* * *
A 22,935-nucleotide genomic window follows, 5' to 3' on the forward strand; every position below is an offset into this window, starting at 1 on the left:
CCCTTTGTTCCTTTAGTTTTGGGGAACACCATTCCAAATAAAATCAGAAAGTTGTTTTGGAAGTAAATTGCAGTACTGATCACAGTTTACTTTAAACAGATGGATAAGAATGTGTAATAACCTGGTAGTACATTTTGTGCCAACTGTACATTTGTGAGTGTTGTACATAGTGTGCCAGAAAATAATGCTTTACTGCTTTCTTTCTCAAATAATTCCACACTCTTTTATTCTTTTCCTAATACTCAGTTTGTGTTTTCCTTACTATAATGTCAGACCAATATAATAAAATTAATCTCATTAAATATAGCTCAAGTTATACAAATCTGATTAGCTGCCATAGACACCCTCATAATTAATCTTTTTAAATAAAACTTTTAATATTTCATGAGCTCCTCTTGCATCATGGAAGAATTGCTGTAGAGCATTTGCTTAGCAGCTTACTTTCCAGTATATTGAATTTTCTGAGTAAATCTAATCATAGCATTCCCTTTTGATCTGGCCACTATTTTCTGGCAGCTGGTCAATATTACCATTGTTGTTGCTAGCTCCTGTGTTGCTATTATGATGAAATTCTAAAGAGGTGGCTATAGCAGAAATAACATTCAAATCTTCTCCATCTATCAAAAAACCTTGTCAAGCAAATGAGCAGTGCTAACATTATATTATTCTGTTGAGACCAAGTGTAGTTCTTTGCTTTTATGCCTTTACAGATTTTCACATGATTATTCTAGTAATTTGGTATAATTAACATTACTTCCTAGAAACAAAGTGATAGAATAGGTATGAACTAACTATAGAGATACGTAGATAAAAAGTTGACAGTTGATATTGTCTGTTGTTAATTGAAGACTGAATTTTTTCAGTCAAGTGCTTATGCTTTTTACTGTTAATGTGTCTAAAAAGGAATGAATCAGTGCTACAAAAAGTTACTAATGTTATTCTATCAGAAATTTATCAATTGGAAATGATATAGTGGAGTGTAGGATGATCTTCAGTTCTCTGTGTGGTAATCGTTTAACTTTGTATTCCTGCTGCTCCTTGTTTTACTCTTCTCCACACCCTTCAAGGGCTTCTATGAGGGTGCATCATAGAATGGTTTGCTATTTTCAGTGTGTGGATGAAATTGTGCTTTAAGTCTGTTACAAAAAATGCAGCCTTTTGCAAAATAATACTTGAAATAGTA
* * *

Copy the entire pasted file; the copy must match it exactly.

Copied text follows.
A 22,935-nucleotide genomic window follows, 5' to 3' on the forward strand; every position below is an offset into this window, starting at 1 on the left:
CCCTTTGTTCCTTTAGTTTTGGGGAACACCATTCCAAATAAAATCAGAAAGTTGTTTTGGAAGTAAATTGCAGTACTGATCACAGTTTACTTTAAACAGATGGATAAGAATGTGTAATAACCTGGTAGTACATTTTGTGCCAACTGTACATTTGTGAGTGTTGTACATAGTGTGCCAGAAAATAATGCTTTACTGCTTTCTTTCTCAAATAATTCCACACTCTTTTATTCTTTTCCTAATACTCAGTTTGTGTTTTCCTTACTATAATGTCAGACCAATATAATAAAATTAATCTCATTAAATATAGCTCAAGTTATACAAATCTGATTAGCTGCCATAGACACCCTCATAATTAATCTTTTTAAATAAAACTTTTAATATTTCATGAGCTCCTCTTGCATCATGGAAGAATTGCTGTAGAGCATTTGCTTAGCAGCTTACTTTCCAGTATATTGAATTTTCTGAGTAAATCTAATCATAGCATTCCCTTTTGATCTGGCCACTATTTTCTGGCAGCTGGTCAATATTACCATTGTTGTTGCTAGCTCCTGTGTTGCTATTATGATGAAATTCTAAAGAGGTGGCTATAGCAGAAATAACATTCAAATCTTCTCCATCTATCAAAAAACCTTGTCAAGCAAATGAGCAGTGCTAACATTATATTATTCTGTTGAGACCAAGTGTAGTTCTTTGCTTTTATGCCTTTACAGATTTTCACATGATTATTCTAGTAATTTGGTATAATTAACATTACTTCCTAGAAACAAAGTGATAGAATAGGTATGAACTAACTATAGAGATACGTAGATAAAAAGTTGACAGTTGATATTGTCTGTTGTTAATTGAAGACTGAATTTTTTCAGTCAAGTGCTTATGCTTTTTACTGTTAATGTGTCTAAAAAGGAATGAATCAGTGCTACAAAAAGTTACTAATGTTATTCTATCAGAAATTTATCAATTGGAAATGATATAGTGGAGTGTAGGATGATCTTCAGTTCTCTGTGTGGTAATCGTTTAACTTTGTATTCCTGCTGCTCCTTGTTTTACTCTTCTCCACACCCTTCAAGGGCTTCTATGAGGGTGCATCATAGAATGGTTTGCTATTTTCAGTGTGTGGATGAAATTGTGCTTTAAGTCTGTTACAAAAAATGCAGCCTTTTGCAAAATAATACTTGAAATAGTA